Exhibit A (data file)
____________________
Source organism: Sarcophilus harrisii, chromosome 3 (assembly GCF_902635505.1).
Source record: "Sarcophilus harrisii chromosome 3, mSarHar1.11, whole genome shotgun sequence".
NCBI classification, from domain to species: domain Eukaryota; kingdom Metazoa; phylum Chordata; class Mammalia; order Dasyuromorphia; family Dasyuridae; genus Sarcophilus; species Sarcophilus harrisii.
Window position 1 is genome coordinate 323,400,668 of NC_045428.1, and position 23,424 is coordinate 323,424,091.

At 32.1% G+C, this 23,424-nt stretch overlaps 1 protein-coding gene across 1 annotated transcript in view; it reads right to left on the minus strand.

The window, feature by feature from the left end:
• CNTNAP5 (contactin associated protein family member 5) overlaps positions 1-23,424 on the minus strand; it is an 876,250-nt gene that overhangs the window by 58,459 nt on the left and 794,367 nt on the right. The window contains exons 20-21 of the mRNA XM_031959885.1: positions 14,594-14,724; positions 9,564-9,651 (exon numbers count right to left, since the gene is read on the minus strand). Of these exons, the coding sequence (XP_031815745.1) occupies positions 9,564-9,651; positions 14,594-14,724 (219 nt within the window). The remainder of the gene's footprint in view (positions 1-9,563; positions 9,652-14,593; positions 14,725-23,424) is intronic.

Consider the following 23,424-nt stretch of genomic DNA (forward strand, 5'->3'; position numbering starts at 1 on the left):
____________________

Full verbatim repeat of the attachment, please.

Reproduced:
Source organism: Sarcophilus harrisii, chromosome 3 (assembly GCF_902635505.1).
Source record: "Sarcophilus harrisii chromosome 3, mSarHar1.11, whole genome shotgun sequence".
NCBI classification, from domain to species: domain Eukaryota; kingdom Metazoa; phylum Chordata; class Mammalia; order Dasyuromorphia; family Dasyuridae; genus Sarcophilus; species Sarcophilus harrisii.
Window position 1 is genome coordinate 323,400,668 of NC_045428.1, and position 23,424 is coordinate 323,424,091.

At 32.1% G+C, this 23,424-nt stretch overlaps 1 protein-coding gene across 1 annotated transcript in view; it reads right to left on the minus strand.

The window, feature by feature from the left end:
• CNTNAP5 (contactin associated protein family member 5) overlaps positions 1-23,424 on the minus strand; it is an 876,250-nt gene that overhangs the window by 58,459 nt on the left and 794,367 nt on the right. The window contains exons 20-21 of the mRNA XM_031959885.1: positions 14,594-14,724; positions 9,564-9,651 (exon numbers count right to left, since the gene is read on the minus strand). Of these exons, the coding sequence (XP_031815745.1) occupies positions 9,564-9,651; positions 14,594-14,724 (219 nt within the window). The remainder of the gene's footprint in view (positions 1-9,563; positions 9,652-14,593; positions 14,725-23,424) is intronic.

Consider the following 23,424-nt stretch of genomic DNA (forward strand, 5'->3'; position numbering starts at 1 on the left):